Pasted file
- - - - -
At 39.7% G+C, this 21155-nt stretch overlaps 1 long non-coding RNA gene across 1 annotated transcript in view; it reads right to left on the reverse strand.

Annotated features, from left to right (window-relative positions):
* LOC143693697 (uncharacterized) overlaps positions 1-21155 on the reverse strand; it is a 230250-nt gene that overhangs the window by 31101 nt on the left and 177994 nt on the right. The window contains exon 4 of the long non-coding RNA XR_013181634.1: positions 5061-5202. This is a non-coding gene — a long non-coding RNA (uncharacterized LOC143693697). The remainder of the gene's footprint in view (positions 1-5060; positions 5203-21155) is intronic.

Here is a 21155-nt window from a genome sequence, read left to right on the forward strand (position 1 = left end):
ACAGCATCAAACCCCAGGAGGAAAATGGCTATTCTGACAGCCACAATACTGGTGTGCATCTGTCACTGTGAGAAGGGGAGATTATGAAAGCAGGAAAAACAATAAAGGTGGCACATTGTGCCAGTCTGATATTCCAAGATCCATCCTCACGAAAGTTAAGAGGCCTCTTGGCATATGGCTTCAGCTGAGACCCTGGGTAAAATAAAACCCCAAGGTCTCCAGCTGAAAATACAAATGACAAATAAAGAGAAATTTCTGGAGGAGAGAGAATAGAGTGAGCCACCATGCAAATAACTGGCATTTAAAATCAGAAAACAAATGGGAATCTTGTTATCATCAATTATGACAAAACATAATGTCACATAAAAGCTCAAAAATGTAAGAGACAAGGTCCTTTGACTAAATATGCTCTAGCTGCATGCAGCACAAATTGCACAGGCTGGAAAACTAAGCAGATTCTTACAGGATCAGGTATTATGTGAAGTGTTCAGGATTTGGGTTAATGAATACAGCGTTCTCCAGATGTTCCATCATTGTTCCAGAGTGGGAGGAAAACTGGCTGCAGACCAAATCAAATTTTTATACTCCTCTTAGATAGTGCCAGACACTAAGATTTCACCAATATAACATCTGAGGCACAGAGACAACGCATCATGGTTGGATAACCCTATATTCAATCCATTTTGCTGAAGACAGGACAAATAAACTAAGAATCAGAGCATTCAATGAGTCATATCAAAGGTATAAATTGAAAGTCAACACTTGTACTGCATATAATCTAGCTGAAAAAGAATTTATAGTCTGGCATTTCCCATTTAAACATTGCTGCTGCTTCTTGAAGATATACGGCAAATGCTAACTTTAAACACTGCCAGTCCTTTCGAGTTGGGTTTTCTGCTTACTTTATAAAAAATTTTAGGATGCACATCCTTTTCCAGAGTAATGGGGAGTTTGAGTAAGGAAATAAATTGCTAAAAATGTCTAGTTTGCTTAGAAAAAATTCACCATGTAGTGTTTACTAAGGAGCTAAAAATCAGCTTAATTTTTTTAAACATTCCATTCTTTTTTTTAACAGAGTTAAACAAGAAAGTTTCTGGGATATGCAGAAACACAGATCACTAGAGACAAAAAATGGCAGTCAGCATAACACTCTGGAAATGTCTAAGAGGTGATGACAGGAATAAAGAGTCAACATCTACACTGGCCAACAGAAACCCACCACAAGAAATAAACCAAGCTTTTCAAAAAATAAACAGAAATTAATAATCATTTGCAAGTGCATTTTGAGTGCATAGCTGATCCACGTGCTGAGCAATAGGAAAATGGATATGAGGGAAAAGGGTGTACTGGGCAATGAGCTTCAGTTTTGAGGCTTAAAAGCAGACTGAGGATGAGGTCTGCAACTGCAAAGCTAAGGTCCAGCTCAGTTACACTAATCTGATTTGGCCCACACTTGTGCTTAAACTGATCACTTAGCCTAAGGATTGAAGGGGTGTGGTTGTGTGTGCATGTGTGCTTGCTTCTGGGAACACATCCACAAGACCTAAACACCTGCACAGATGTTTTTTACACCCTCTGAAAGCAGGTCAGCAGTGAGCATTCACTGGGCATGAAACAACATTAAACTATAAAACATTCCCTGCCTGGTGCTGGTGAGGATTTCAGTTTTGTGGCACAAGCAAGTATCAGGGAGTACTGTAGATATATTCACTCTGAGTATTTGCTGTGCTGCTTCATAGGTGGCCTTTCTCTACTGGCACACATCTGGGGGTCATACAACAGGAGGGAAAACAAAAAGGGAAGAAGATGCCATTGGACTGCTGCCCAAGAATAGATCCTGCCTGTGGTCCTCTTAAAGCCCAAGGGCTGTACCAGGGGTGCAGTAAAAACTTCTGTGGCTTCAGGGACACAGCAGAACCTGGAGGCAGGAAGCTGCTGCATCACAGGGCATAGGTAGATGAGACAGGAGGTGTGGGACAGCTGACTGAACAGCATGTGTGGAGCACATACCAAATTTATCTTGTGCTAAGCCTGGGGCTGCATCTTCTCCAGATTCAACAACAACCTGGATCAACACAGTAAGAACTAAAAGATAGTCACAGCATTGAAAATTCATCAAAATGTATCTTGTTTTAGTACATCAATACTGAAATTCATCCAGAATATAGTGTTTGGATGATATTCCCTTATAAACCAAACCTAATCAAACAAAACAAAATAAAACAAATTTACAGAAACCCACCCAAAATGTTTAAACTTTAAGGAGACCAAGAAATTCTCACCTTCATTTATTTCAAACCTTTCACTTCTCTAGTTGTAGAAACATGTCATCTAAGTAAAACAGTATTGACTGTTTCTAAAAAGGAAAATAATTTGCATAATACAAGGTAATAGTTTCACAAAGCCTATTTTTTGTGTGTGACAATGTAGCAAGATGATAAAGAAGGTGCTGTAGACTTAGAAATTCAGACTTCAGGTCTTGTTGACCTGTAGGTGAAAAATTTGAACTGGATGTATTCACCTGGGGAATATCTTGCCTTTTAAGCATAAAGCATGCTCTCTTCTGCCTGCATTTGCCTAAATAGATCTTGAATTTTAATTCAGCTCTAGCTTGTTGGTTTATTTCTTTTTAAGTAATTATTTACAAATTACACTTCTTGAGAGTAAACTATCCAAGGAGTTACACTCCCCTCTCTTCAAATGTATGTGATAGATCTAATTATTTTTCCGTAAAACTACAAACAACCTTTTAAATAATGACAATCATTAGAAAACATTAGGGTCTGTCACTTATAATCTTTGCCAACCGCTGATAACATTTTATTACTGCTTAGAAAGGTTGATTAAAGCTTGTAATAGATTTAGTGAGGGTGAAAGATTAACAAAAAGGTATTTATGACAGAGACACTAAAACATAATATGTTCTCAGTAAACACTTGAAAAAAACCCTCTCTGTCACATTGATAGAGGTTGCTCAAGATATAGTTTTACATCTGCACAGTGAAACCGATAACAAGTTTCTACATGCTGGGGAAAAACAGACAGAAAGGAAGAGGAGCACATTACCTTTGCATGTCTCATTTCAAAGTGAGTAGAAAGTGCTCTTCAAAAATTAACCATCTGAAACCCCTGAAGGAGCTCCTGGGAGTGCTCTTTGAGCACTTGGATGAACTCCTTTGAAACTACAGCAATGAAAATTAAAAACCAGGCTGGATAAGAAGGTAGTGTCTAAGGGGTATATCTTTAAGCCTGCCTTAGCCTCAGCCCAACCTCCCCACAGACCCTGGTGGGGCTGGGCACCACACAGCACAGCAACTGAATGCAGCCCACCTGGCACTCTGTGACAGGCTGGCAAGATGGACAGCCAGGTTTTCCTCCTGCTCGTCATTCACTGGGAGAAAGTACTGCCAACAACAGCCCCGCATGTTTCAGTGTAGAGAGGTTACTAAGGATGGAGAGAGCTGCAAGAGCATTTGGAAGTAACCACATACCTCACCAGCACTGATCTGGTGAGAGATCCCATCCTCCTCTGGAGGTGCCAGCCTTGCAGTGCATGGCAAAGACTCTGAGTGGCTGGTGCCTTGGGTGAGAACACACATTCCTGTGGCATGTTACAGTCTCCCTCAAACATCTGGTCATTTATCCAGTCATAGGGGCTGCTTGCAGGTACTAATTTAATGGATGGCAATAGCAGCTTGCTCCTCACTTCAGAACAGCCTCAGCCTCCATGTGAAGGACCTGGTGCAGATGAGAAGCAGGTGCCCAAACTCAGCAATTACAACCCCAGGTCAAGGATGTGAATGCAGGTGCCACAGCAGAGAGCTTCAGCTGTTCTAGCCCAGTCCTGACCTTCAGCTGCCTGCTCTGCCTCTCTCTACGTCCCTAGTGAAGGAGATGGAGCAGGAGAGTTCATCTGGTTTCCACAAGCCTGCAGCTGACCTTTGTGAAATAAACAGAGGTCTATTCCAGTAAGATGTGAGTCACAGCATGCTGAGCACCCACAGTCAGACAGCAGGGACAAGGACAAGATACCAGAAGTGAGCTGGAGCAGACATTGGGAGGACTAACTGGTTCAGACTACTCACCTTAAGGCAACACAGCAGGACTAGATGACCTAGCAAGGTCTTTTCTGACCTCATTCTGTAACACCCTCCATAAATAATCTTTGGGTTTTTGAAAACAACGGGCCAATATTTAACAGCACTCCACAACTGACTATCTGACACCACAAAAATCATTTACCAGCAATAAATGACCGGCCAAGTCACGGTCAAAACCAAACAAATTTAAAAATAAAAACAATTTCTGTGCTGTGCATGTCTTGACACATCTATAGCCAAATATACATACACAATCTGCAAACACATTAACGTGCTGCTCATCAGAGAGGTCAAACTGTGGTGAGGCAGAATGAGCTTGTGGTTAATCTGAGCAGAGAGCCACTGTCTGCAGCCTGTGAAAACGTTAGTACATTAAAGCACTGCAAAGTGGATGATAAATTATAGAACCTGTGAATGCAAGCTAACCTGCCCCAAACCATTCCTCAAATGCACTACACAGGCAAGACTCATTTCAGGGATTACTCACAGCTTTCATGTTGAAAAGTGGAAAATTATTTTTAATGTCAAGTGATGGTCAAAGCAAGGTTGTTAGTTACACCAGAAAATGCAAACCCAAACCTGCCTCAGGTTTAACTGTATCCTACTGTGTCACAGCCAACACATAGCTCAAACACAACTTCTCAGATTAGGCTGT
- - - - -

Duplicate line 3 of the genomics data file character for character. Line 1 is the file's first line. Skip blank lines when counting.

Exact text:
* LOC143693697 (uncharacterized) overlaps positions 1-21155 on the reverse strand; it is a 230250-nt gene that overhangs the window by 31101 nt on the left and 177994 nt on the right. The window contains exon 4 of the long non-coding RNA XR_013181634.1: positions 5061-5202. This is a non-coding gene — a long non-coding RNA (uncharacterized LOC143693697). The remainder of the gene's footprint in view (positions 1-5060; positions 5203-21155) is intronic.